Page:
And I did it. My stubbornness and fear of defeat kept me committed.

Of course, as expected, the commute was dreadful. Crossing Greater Cairo from its east to its west every day was exhausting. Cutting my way every single day through the main arteries of the city and staying sane in the middle of all its chaos was a daily contest. But every day I’ve decided I’d win. And the prize would be getting back home later that evening.

And I survived. Actually, I didn’t only survive, I did enjoy it. For the first time in forever, I felt that I was living in Cairo. For the first time, I would watch the city wake up every day hopefully attempting to function in the chaos. I would admire the skyline swallowed by the darkness of the night, and little dots of light would gradually shine decorating the city. For the first time, I become part of it. Part of its daily rituals. I’d see its buildings, one after the another, happily coated in fresh white paint. I’d see the hopeful new sets of traffic signals in its streets and the new interlock blocks on its sidewalks.

Riding along 6th of October Bridge every day was a constant reminder and a daily farewell to the city that had me for the past five years. As I pass by Maspero I remember analyzing the area behind the massive television building. As I glimpse the Ramses Hilton tower I am reminded of the day we climbed up to the top floor to gaze at the city from above. As I pass along the Ramses Road, I see that Greek Orthodox Church I once walked by and was overwhelmed by the details on its facade. As I pass through downtown, I can see its maps in my head,  Khedive Ismail’s ambitious plans, directly recalling history class and the thick Italian accent of my history professor. Passing by the striking orange façade of the Egyptian Museum of Antiquities, I instantly picture my semester four children’s museum design project coming out of the ground beside it. I can almost hear the kids playing in its stepped gardens with the ancient Egyptian farming equipment.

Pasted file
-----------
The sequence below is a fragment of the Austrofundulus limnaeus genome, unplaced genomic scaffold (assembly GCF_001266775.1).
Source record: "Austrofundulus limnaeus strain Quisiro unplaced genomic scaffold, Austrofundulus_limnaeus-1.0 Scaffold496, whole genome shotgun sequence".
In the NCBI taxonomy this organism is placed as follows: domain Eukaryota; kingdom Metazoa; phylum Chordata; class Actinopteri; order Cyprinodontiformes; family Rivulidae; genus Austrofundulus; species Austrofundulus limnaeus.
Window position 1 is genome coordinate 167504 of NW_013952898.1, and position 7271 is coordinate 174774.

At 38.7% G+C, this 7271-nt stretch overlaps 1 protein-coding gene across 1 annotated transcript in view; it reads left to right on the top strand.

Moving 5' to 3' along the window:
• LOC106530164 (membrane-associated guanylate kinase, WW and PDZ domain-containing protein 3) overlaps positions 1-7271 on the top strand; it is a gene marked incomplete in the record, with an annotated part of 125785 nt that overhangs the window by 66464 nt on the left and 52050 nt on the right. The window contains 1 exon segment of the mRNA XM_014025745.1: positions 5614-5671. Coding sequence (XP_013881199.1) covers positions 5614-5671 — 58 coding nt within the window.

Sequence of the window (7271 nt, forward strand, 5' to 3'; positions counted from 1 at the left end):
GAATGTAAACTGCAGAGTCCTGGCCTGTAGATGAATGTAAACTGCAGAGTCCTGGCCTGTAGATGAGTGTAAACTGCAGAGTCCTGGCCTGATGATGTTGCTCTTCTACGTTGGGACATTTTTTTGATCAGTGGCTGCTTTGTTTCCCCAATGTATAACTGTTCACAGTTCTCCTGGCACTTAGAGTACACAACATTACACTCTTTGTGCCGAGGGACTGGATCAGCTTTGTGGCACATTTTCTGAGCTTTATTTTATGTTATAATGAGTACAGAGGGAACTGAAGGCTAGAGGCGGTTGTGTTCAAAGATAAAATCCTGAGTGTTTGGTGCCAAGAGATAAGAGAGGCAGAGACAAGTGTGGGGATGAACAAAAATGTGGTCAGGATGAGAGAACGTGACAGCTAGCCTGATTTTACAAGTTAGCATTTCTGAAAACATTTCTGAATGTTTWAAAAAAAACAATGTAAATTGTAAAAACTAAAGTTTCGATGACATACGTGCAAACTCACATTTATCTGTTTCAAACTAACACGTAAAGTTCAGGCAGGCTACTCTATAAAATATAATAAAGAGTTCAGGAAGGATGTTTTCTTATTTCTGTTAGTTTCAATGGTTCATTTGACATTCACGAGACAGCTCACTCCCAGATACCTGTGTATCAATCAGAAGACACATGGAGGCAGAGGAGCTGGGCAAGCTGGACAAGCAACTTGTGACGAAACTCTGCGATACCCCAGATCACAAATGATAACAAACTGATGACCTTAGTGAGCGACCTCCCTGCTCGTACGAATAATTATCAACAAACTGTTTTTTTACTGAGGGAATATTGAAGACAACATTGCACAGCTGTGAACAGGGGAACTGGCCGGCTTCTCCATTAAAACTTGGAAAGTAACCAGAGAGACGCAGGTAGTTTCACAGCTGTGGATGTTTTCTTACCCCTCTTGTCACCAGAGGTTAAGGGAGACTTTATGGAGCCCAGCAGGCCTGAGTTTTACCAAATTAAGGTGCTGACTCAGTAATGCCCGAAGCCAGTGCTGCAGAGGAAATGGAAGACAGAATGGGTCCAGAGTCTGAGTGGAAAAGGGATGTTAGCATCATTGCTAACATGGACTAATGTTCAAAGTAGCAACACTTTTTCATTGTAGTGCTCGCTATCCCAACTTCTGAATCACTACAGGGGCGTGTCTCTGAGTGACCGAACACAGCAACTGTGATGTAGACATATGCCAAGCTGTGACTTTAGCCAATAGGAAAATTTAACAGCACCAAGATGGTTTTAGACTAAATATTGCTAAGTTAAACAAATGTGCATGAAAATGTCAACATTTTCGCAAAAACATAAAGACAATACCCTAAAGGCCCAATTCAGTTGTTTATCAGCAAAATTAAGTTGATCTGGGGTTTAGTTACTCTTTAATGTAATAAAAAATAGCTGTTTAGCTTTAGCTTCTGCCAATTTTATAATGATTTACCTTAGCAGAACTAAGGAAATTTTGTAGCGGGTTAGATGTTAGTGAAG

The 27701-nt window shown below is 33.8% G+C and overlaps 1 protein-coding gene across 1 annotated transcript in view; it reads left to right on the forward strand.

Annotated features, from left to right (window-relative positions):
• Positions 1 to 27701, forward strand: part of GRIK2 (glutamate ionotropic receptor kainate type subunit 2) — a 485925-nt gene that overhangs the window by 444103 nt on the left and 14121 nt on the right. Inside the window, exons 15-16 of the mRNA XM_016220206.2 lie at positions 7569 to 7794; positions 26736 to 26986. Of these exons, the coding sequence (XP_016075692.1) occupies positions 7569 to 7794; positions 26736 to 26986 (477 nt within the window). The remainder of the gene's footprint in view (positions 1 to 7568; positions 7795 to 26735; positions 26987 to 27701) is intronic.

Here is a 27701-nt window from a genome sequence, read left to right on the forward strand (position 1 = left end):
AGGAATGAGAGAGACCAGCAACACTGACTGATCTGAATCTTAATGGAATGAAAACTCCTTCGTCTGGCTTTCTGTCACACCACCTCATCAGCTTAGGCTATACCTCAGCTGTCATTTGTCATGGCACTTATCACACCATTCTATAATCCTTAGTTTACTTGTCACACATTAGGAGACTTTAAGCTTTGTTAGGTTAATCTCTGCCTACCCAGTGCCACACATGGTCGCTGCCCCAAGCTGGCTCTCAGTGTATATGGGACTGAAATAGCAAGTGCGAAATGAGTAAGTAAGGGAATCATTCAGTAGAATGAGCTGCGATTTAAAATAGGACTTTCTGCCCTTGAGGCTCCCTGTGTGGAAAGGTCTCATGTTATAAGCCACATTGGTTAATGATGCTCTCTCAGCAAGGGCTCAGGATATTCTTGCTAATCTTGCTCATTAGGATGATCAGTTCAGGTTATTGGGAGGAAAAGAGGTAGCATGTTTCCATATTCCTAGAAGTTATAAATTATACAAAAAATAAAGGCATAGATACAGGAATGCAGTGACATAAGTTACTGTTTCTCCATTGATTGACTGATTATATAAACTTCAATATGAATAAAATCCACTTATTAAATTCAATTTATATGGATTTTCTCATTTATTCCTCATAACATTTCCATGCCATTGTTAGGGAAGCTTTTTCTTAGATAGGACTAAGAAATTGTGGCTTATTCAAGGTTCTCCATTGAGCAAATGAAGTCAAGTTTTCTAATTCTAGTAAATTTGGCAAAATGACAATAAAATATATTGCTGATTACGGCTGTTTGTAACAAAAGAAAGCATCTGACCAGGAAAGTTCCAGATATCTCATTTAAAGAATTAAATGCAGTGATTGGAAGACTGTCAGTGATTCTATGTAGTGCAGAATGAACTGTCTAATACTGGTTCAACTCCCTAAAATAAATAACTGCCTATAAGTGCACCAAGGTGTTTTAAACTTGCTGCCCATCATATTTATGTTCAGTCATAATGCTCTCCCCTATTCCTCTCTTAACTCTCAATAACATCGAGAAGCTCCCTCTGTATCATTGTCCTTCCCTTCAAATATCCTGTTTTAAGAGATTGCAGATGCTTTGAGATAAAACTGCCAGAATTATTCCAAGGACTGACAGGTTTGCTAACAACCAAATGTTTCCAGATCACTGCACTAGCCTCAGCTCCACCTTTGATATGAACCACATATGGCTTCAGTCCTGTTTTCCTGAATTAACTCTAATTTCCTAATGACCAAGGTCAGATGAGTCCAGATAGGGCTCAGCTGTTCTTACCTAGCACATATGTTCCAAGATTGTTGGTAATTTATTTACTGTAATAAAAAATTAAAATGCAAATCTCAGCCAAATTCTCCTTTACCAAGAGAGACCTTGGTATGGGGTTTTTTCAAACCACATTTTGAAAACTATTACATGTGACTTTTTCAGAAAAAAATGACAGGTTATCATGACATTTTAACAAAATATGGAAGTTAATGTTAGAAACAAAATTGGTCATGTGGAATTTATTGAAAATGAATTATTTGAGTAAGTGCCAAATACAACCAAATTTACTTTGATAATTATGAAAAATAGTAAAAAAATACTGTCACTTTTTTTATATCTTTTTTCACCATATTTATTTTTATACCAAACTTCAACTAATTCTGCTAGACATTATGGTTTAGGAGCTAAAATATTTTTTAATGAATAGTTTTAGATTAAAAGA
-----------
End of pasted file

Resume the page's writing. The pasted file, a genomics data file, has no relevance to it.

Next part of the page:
As I approach Ramses Square, I remember the day I came here to get a plan of sewage lines from the Greater Cairo’s Sewage Company and being dragged from one office to another until I reached a big air-conditioned office with a man in a suite behind a polished wooden desk who hardly looked at me and managing to get out of the building with the plan in my hands. In colors. I remember standing in front of the building wondering how to get back home.

As I pass by the train station, I remember that day trip to Alexandria and the first class train with the exceptionally wide leg room. I remember my friends and I making fun of the station’s newly but horribly renovated interiors while waiting for our relatives to pick us up.

The panoramic views of Cairo roll by frequently disturbed by the gigantic billboards. But the massive Al Nour Mosque, in Abbasiyya, with minarets piercing the sky doesn’t fail to capture all eyes passing by. In the distant background, lie Al Muqattam hills, overlooking the city. The Citadel, by the hills being the city’s guardian, and my 11-year-old-self staring back at Cairo from above that hill.

We slide down from the bridge to land in Heliopolis, Oh Heliopolis. My all-time favorite district. The gem of Eastern Cairo. Oh Heliopolis, Oh the endless memories.

My last days in the city, I am reminded with the endless times I studied its maps and satellite images, the endless analysis and site visits. The accumulation of my five-year study of Architecture and Urban Design in Cairo.

Today, I say good bye. Good bye City Victorious. ­

A Story of Losing

I stared at my face in the mirror and tears rolled down my cheeks. That reflex that took place every time I see what has been left of myself in the mirror. I stared into this lifeless greyish face that has lost its round youthful cheeks and brushed my fingertips along its edge. That time, I could feel the bones of my skull. I could feel my cheekbones and the edginess of my chin. My eyes followed my finger and I saw a visible rib cage. I looked at my knees and I could clearly see the bones.

Who is she?

I looked back at her face, or what’s left of it, and my tears blurred it out. I sat on the wet bathroom floor and put my arms around myself. And wept.

A couple of months later I am back at my parent’s house. I stare down at the changing digits on the glass weight balance and the number on the balance is a number I have always wanted to see. A number I knew that if I have ever gotten to see I would have reached the perfect weight.

I have lost 8 kilograms in just a couple of months. Something I would have never ever imagined would happen to me. I haven’t even tried to go on a diet in a very long time. Thus, reaching this perfect weight without trying was a beautiful surprise. A beautiful surprise from a horrible depression that has swallowed me for the past couple of years. But sometimes, sometimes, there is a beautiful ending.